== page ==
Mood change for Curtis Weaver

Curtis Weaver found out Tuesday that it’s nice to be wanted, even if the Miami Dolphins seemed to lose interest. The Dolphins designated Weaver as “waived-injured” on Monday with designs of placing him on injured reserve. But just like that, there was buzz that Kansas City, Detroit, Cleveland and the L.A. Rams were interested in the former Boise State star and fifth-round draft pick. Indeed, the Rams and Browns put in claims on him. Cleveland was awarded Weaver based on its 6-10 record last year (versus 9-7 for L.A.). And his 2020 season might not be over. Josh Alper of notes that “the Browns can wait to put Weaver on injured reserve without going through waivers after the cut to 53 players. He’d also be eligible to return during the regular season if that happens.”


Boise State has dipped into recent stalwarts on its defensive line to fill a couple openings on its staff. Jabril Frazier has been named a defensive graduate assistant. Frazier logged 138 tackles, 24.5 of them for loss, with 18 sacks during his Broncos career from 2015-18. His career ended in the first quarter of the canceled 2018 First Responder Bowl in Dallas (along with all his teammates). Chase Hatada has been named a strength and conditioning intern at Boise State after posting 77 tackles and 8.5 sacks as a Bronco. Hatada was relentless on the field the past four seasons, and I’m sure Boise State strength and conditioning coach Jeff Pitman sees that as a good trait in the weight room.


Is it worth it to play just two games this fall? Air Force feels it is. The Falcons are going ahead with plans to face Navy on October 3 and Army on November 7, according to Chris Vannini of The Athletic. The Army matchup will be the only football game played in a Mountain West stadium this fall. While Air Force is excited, Army and Navy have mixed feelings, depending on who you talk to. Both academies are playing full (or close to full) schedules this fall, and their coaches wonder if it’s fair that Air Force is competing for the Commander-In-Chief’s Trophy while playing only two games. “They practice for months to get ready for us while we’re getting beat up?” Navy coach Ken Niumatalolo told Vannini. “So you play for the Commander-In-Chief’s Trophy, who has a leg up? A team that sits around and waits?”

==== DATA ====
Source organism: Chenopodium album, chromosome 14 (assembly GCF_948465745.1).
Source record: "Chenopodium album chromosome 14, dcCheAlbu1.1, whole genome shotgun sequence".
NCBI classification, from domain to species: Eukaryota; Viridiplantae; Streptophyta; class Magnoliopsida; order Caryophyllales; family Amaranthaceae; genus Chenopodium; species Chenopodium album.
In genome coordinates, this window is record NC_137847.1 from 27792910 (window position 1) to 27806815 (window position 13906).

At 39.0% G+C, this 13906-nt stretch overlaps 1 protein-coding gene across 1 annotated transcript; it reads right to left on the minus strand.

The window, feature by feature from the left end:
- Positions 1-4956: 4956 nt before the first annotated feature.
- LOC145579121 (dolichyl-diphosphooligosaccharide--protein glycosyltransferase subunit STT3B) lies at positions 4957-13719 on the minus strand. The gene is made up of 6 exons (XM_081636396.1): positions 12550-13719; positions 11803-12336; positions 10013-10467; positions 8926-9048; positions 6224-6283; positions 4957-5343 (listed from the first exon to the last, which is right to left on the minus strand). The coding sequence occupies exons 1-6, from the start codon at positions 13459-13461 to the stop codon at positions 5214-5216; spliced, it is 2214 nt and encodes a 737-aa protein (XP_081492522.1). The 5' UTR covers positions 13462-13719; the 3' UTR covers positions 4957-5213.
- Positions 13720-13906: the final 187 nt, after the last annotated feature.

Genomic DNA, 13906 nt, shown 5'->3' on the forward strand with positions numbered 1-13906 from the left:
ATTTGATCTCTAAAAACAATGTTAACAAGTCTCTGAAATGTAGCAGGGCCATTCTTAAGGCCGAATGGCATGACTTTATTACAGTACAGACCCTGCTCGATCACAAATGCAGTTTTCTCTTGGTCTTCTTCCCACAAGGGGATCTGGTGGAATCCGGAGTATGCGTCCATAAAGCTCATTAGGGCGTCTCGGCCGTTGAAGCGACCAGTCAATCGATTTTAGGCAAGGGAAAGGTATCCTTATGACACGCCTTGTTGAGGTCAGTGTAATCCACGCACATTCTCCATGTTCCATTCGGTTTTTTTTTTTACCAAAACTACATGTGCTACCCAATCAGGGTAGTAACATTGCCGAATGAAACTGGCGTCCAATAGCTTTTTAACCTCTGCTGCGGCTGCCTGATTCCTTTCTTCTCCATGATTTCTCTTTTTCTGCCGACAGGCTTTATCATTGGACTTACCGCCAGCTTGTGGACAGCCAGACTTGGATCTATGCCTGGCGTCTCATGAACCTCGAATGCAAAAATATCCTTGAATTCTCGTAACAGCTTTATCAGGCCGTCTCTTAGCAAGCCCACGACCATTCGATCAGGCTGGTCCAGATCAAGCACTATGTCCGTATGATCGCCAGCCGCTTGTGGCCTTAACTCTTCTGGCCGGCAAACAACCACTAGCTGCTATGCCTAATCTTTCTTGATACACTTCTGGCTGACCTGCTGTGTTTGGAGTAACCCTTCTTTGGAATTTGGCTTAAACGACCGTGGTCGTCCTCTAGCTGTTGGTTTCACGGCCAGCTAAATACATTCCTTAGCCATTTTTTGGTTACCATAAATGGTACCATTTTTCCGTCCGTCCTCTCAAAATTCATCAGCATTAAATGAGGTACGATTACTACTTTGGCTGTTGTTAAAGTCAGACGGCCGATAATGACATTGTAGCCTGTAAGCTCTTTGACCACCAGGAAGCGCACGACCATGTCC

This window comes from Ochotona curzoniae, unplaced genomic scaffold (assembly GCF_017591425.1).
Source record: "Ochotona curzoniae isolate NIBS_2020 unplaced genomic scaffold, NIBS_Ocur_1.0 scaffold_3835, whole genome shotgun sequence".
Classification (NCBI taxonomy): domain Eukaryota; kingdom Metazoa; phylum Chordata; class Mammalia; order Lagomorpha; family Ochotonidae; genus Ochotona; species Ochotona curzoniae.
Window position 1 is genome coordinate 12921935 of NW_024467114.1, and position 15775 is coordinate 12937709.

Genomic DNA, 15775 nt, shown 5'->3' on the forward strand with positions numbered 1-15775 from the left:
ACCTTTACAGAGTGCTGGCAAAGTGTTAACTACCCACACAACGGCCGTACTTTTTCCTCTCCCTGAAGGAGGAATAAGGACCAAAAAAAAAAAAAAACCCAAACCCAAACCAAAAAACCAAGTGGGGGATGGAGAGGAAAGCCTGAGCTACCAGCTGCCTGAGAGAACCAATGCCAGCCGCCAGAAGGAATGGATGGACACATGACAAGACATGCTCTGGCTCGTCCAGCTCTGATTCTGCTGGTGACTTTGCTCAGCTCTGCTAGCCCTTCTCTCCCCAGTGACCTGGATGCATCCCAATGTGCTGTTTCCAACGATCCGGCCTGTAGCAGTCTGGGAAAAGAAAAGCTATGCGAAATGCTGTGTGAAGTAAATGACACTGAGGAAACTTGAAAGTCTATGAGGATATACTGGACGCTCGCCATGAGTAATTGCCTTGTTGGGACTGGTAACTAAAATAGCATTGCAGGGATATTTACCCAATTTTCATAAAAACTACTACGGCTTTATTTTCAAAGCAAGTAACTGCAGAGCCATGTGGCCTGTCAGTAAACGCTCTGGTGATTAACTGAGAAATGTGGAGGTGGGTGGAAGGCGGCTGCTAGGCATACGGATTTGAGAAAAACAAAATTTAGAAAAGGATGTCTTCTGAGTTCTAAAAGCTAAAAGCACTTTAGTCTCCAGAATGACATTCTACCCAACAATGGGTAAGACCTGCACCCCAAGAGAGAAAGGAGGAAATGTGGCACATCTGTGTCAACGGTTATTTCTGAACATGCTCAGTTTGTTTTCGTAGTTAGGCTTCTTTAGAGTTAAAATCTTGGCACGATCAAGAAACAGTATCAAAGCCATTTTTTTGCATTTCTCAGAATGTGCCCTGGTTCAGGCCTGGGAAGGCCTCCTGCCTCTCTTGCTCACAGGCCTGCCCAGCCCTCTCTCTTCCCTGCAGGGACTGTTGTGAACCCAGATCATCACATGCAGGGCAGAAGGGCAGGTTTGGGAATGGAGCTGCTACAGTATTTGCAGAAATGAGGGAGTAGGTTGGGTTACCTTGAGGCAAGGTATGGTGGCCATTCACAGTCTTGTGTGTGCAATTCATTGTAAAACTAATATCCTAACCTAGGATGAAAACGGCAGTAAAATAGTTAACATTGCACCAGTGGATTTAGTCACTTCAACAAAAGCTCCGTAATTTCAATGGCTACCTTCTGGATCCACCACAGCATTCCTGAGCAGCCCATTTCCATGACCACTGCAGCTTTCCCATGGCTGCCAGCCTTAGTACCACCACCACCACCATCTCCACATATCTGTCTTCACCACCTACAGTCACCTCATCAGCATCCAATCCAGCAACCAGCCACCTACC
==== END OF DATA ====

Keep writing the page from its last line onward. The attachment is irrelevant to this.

Let’s wrap up Troy Merritt’s 2019-20 PGA Tour season after he just missed advancing to the BMW Championship this week in the FedEx Cup Playoffs. There’s not much of a rest for the former Boise State star and Meridian resident, as the Safeway Open in Napa, CA, next season’s opener, is just two weeks away. This campaign was a convoluted one, thanks to COVID-19. But Merritt made the most of it, making over $1 million in official money with two top-10 finishes and five top-25 results.

Now some “Prater math,” as KTIK’s Mike Prater did some research on Merritt’s summer (once the tour resumed in June). He played 11 events in 74 days that included 36 rounds, with an average score of 70.06. Merritt made the cut in seven of 11 events. During that hectic run, he made $754,053, three-quarters of his haul for the season. Oh, and he has his PGA Tour card secured for 2020-21, as he’s currently No. 74 in FedEx Cup standings.


There are two former Idaho Steelheads still alive in the Stanley Cup Playoffs, although one hasn’t played yet. Jay Beagle has a goal and an assist during the postseason for Vancouver, which drilled Vegas 5-2 Tuesday to even their Round 2 series at a game apiece. Beagle played for the Steelies back in 2006-07 during the team’s last Kelly Cup championship season. Justin Dowling, a big scorer for Idaho in 2012-13, hasn’t made it past scratch status in the playoffs yet with the Dallas Stars. Another Steelheads tie with Dallas: former coach Derek Laxdal, who led Idaho to that aforementioned Kelly Cup title, is an assistant for the Stars, who lead Colorado two games-to-none going into Game 3 tonight.

This Day In Sports…brought to you by MAZ-TECH AUTOMOTIVE…helping Boise vehicles thrive since 1985!

August 26, 2017: In one of the most unique and massively-hyped boxing matches in history, 11-time, five-division world champion Floyd Mayweather Jr. stops UFC star Conor McGregor with a 10th-round TKO in a pay-per-view superfight. Experts had predicted McGregor would go down in the first round of his pro boxing debut—and that Mayweather would cruise in his 50th career bout. But the Irishman started quickly and held his own early, actually winning the first three rounds before Mayweather finally wore him down. Mayweather announced his retirement after the fight. His record improved to 50-0, eclipsing the revered 49-0 mark of Rocky Marciano, who retired as unbeaten heavyweight champion.

(Tom Scott hosts the Scott Slant segment during the football season on KTVB’s Sunday Sports Extra and anchors five sports segments each weekday on 93.1 FM KTIK. He also served as color commentator on KTVB’s telecasts of Boise State football for 14 seasons.)

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